Avoiding another Nacchio

The U.S. Supreme Court may review the Curious Case of Joe Nacchio this week, and I call it that not because Nacchio is aging backward, but because he is trying to make time move backward. Maybe then, I'm alluding to the wrong movie, but in any case, Nacchio's legal team argued last week he never should have been charged with insider trading or put on trial in the first place. They suggested, or at least hinted, that "material inside information" and countering public statements at the core of the conviction were nothing more than garden-variety chatter by a CEO looking to stoke his firm to a better performance.

The latest Nacchio Supreme Court brief was filed last week in anticipation that the high court could, maybe, possibly take a look at the case as early as Thursday (maybe). The quote from the brief that has been making the rounds of various publications reads: "If the predictions underlying this prosecution count as 'material inside information,' then no company or executive can buy or sell stock, ever, without risking capricious criminal prosecution."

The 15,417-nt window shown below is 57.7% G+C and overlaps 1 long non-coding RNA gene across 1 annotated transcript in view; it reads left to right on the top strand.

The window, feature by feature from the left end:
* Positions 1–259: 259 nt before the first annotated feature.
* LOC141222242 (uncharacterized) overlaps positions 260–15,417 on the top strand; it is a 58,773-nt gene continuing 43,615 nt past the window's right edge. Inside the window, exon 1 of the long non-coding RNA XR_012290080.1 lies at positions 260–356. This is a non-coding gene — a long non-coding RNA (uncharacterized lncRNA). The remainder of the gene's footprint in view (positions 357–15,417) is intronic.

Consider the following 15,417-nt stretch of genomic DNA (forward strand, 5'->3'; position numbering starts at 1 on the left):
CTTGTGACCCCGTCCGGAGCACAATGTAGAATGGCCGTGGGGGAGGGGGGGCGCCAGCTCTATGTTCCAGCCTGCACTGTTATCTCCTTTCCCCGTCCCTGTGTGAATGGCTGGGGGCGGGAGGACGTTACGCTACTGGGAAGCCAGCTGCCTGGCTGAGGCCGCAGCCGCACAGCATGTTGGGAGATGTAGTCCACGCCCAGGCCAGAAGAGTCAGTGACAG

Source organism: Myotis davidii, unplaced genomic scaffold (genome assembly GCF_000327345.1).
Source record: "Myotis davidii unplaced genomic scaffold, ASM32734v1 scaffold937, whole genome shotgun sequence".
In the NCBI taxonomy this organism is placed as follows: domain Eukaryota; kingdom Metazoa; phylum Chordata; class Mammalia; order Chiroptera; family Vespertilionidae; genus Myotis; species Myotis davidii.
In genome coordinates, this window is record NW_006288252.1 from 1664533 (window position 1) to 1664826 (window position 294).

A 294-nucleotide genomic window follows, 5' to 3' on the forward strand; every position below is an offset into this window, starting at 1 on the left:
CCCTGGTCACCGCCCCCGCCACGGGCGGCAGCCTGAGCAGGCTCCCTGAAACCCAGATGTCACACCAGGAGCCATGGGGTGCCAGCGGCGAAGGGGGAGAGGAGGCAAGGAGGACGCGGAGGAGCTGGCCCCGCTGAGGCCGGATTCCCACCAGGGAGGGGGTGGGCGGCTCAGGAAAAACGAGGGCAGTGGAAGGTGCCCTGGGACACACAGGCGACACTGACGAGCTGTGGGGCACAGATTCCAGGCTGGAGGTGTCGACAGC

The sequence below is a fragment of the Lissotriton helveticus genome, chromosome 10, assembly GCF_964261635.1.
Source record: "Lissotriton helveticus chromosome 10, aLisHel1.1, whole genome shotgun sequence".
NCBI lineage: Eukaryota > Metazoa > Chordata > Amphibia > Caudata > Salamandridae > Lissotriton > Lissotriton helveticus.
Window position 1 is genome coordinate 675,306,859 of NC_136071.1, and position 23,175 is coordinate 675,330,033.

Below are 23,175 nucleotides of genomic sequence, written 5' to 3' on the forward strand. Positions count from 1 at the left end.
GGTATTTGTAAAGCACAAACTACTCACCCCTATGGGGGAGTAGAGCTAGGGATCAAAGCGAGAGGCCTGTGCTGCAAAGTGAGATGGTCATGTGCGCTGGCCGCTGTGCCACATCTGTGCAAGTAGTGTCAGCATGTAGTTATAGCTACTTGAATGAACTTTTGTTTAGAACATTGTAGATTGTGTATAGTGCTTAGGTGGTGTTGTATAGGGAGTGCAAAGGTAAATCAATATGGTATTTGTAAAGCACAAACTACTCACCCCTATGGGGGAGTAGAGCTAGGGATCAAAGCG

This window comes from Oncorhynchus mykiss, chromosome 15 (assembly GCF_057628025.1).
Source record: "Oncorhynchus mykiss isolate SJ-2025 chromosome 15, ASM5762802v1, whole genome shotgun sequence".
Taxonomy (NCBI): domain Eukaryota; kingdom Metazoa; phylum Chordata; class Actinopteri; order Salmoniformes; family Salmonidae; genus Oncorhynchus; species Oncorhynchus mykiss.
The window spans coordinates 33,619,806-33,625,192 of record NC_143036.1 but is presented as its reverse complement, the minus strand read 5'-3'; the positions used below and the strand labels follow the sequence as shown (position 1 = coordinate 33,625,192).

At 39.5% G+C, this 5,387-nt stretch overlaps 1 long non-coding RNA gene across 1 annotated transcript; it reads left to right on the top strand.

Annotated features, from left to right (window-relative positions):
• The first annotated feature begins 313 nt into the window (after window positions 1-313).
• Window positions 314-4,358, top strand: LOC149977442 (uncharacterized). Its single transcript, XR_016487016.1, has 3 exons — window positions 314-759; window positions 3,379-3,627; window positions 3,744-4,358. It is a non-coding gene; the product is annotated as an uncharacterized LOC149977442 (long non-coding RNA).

I am not a Supreme Court judge, nor was I even close to being considered President Obama's alternate choice to Sonia Sotomayor, as far as I know, so I have no idea if the argument holds legal water or not. However, Nacchio and his team might have inadvertently suggested an interesting idea here about how CEOs should be compensated, and how freely they can manage their corporate stock. Perhaps it would be better in some ways if CEOs weren't expected to be personally responsible for so much of their company's stock as an exhibition of loyalty, faith and sense of purpose. Maybe it would be better if they were barred from buying, owning and selling their own company's stock altogether--at least until they retire or otherwise leave the company.

If that were the case, CEOs truly could come into companies as hired guns, getting paid on a salary basis, but having compensation packages back-loaded with bonuses that include even bigger stock awards than we traditionally have seen. But, rather than leave the selling and buying of stock to a CEO's whim, the stock award could go into a separate fund with an independent party assigned to manage it. The CEO's stock program could be managed as it would be by any astute cold-blooded investor.Taking the control of that stock from a CEO's hands could help avoid a similar case from happening again.

I'm sure someone will argue how dumb an idea this is, but at least it's a new idea. After former AT&T chief Edward Whitacre was named to lead General Motors last week, it occurred to me that corporate America is still more content to recycle old ideas rather than come up with fresh ones.


For more:
Here's last week's Denver Post report on the Nacchio brief